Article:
Homer and the Iliad

| | Comments (3)
I could not help but not entirely read the ancient Greek version of the passage from Homer's Iliad.  I tried to identify some of the letters (or symbols) that looked similar.  

When I read the Lattimore version of the poem, I did feel like it was a story from beginning to end just as it is described to be.  I noticed myself stopping after each line to slowly take in the understanding of what was happening in the passage.  It was very descriptive but I could easily understand what the story was about when I had finished.  

When I read the Fagles version of the poem, I noticed that I was reading it fast.  I do not know if that was from the way the words were arranged the shorter lines, but I could tell this version was meant to be read at a faster pace.  Or maybe I read it fast because I had just read the other version of the story so I knew what was basically happening.  Whatever the case, I think if I had read this version first, I would not be able to explain what it was about.  It seemed more choppy and I definitely felt like it ended abruptly.

I think all translations should stick to their originals as possible.  I am most interested in learning what was exactly said rather then a more choppy version that leads to me being a little more confused.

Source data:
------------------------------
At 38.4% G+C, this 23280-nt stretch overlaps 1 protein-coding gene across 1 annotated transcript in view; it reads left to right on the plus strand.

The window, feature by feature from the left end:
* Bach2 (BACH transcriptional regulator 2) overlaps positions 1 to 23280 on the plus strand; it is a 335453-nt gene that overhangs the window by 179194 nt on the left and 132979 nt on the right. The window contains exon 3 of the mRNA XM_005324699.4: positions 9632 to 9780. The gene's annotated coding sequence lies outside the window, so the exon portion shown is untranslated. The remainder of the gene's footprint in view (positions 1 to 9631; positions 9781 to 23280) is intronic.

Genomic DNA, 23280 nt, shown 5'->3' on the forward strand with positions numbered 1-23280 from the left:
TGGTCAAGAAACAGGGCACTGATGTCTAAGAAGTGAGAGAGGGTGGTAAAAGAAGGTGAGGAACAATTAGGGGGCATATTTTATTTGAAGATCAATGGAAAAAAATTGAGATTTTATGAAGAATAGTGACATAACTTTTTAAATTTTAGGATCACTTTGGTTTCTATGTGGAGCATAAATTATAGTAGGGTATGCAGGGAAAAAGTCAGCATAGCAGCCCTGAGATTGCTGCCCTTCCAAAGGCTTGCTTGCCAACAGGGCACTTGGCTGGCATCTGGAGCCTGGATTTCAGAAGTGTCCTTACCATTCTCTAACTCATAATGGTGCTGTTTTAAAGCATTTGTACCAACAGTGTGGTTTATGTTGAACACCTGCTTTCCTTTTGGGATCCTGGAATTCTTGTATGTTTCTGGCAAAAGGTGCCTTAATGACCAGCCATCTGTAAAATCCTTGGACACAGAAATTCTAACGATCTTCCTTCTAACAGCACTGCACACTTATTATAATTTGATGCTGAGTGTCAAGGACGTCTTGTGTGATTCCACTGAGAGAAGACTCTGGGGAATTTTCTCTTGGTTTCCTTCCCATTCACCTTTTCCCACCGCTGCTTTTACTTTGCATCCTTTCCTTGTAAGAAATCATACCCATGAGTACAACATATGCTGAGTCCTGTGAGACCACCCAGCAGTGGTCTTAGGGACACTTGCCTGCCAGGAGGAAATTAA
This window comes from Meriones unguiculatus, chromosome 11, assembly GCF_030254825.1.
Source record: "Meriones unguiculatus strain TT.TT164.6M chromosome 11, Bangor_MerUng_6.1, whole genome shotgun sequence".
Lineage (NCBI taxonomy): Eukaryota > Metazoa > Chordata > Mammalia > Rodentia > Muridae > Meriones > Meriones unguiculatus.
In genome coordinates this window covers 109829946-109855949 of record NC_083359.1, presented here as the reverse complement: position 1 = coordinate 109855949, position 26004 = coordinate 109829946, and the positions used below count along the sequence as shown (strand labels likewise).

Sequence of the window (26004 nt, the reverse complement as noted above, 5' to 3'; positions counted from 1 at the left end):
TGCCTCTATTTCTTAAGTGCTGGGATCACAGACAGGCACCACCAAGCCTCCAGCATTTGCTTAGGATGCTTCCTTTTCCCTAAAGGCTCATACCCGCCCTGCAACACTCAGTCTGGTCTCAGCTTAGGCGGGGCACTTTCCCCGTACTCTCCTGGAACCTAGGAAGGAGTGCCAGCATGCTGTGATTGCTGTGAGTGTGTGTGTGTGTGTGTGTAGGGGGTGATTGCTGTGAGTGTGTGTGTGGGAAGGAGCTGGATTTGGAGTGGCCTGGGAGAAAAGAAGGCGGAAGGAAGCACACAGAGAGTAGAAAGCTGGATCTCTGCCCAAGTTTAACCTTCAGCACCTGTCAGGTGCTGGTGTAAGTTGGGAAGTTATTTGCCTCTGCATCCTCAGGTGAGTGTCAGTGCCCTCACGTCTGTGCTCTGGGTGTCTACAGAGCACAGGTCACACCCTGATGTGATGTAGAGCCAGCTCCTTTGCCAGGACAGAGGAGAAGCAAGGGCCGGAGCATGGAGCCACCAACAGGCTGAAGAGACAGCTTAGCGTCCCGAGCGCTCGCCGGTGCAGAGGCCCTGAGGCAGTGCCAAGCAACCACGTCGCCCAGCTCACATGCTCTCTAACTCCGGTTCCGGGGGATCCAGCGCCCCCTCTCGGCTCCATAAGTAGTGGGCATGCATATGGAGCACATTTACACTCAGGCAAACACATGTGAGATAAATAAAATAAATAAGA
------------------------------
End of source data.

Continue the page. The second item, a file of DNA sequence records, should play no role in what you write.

Jessie Krehlik said:

I actually understood the second translation a lot better than the first. The Lattimore version just seemed wordier than Fagles. I know that it's like that because it's such a literal translation, but at the same time, a translation can still get the point across without being that literal. The Fagles version was easier and faster for me to read, I think, because of it's poetic nature.

Megan Seigh said:

I agree that the Fagles version definitely had more of a poetic feel to it. I was able to read that one faster but at the same time I enjoyed that the Lattimore version was more like a story then a short poem.

Jessie Krehlik said:

I never really thought of the Lattimore version as more of a story than a poem. Good point. I think I just gravitated towards the second translation because it was easier for me to understand. Looking back, the first one is definitely more descriptive, so I can understand why you were attracted to it.

Leave a comment

Type the characters you see in the picture above.


Recent Comments

Jessie Krehlik on Homer and the Iliad: I never really thought of the
Megan Seigh on Homer and the Iliad: I agree that the Fagles versio
Jessie Krehlik on Homer and the Iliad: I actually understood the seco